It is my habit to walk to work each morning on the grass path behind the hedges that leads toward Mager Hall. This trip takes me along a section of stone wall that is really just a beautiful pile of rocks, heaved by frost and thaw over the seasons since the last hands touched it, in the iconic style of a Vermont stone wall.
The southerly section of this same wall shows greater care. The right angles and uniform height of this part of the wall frames our flower gardens for eight yards or so. Both sections are picturesque, neither seeming out of place with the pastures and view of Mt. Mansfield in the distance, although to some eyes the reason for the ragged section calls for explanation.
Recently, a master stone layer has, with no small effort, been working to bring the pile of stones into order. The stones, of great and modest size alike, were first stripped away. The stone layer made a hard packed level base. He then aligned the larger stones and slowly and methodically brought symmetry and balance to the wall from end to end.
Without, I hope, belaboring the metaphor, Sterling has brought greater order to its stone wall these past four years. After meeting with the commissioners of the New England Association of Schools and Colleges (NEASC), the progress is clear and I can report that our accreditation will be continued for the next decade and our next onsite visit is scheduled for 2027.
The stones that NEASC felt were best in order are reflected in our mission and purposes, our organization and governance, and our institutional commitment to long term and sophisticated planning. The academic program and, to a lesser degree, the educational resources of the institution were deemed to meet the the standards set by our peers.
The commissioners took special note of the work we have been doing on the wall to make it more sturdy. The implementation of the Nourish the Roots Strategic Plan and the plan’s accompanying comprehensive fundraising campaign were each recognized as distinct improvements in the integrity and financial health of the College, without which our reaccreditation may have been in doubt.
It was also noted that the steps we have taken to improve the campus and invest in infrastructure are good indications of a commitment to durability and, with continued work, a future in which each of these stones at the base hold up those above. Without this sound base, our campus cannot reach its full height.
Among the challenges we face is knowing how to straighten the stones. One of my greatest challenges as president, is in the dearth of tools for assessment. Challenged by resources, our effort in institutional research and measurement of effectiveness are anemic compared to our peers. As we implement our student information system and benefit from new resources in finance, we will be increasingly confident in the decisions we make.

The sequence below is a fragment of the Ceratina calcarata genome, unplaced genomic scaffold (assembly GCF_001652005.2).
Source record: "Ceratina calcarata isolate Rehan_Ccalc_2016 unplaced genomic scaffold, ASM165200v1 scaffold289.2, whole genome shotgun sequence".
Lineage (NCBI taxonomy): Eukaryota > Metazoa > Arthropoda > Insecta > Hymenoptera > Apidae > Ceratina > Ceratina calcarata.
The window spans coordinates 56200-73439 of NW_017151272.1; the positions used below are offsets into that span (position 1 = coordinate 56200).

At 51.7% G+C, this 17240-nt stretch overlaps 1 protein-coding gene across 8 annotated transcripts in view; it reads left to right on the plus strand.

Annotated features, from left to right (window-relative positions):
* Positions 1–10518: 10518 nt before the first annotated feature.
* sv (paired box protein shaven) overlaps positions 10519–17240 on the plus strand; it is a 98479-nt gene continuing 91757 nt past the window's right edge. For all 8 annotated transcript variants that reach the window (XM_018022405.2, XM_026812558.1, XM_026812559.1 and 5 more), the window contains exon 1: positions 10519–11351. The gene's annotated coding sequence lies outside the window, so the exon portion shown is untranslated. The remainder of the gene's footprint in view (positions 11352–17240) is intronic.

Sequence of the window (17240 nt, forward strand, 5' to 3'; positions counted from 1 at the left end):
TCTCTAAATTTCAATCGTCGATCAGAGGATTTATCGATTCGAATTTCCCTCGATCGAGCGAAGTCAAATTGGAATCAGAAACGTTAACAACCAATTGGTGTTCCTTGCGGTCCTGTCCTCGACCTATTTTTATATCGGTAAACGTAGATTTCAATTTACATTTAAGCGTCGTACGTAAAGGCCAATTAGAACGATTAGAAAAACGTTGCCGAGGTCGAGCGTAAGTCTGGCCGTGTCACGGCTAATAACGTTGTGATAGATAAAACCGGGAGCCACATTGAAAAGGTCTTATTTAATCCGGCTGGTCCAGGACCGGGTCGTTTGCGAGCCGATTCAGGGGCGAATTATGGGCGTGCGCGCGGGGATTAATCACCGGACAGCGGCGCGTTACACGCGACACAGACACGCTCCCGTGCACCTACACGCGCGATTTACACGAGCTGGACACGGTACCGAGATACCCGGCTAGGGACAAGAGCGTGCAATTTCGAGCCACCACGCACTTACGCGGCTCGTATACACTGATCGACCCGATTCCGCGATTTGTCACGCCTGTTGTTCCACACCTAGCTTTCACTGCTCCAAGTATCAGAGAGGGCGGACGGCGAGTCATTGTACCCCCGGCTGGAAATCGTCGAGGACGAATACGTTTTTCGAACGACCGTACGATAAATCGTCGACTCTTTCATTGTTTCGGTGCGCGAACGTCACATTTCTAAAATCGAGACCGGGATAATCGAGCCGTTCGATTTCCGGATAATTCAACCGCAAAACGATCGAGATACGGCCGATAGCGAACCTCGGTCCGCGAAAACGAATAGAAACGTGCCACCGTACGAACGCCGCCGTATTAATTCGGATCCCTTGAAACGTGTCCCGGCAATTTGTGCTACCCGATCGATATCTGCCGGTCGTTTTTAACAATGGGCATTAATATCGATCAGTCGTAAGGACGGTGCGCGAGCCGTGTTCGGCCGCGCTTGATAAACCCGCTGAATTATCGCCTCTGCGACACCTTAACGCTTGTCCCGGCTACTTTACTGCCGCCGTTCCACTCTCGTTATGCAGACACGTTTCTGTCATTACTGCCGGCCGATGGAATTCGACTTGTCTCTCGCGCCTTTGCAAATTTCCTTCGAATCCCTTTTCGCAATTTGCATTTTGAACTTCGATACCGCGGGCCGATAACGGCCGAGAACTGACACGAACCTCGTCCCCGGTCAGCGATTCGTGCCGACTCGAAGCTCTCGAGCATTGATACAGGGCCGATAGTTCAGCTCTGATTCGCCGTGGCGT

You will read in this issue of Common Voice the names of supporters who gave this past year to the Nourish the Roots campaign. We have, as of this writing, raised just under $8 million dollars, an unprecedented amount; and an equally exciting development is that giving by alumni, families, and past Trustees increased last fiscal year. Clearly, many of our supporters know we are not finished with the wall.
The successful conclusion of the accreditation process expands our freedom to think about the nature of the stones in our wall and how we want the whole length of it to look. In 2018, Sterling will celebrate the 60th year since its founding and the conclusion of its first seven figure comprehensive campaign. There is much of which to be proud, but also much work left to do.
This year I am enjoying the opportunity of working even more closely with the faculty to examine the stones in our walls that make up our mission and educational outcomes, and turning over more than a few financial rocks with our new chief financial officer. The sensation I have is one of shared accomplishment, undiminished commitment to the work, and a fresh sense of purpose.
In too few weeks, the beautifully restored stone wall will disappear under a blanket of snow. The winter will serve as a reminder for me and all of us to avoid the perils of pride. It isn’t time for us to rest. Stone walls take persistence and fortitude. Undoubtedly the spring thaw will have tumbled a rock or two from its perch. Our values are most clearly visible in our stewardship of its angles and lines. •
Matthew Derr, President
Note: the stone wall behind the Brown Library had three ten-foot sections rebuilt for “Robert Frost Day” 20 years ago. President Emeritus Jed Williamson, Perry Williamson, and Ross Morgan organized the event, and about 20 students, faculty, and staff participated.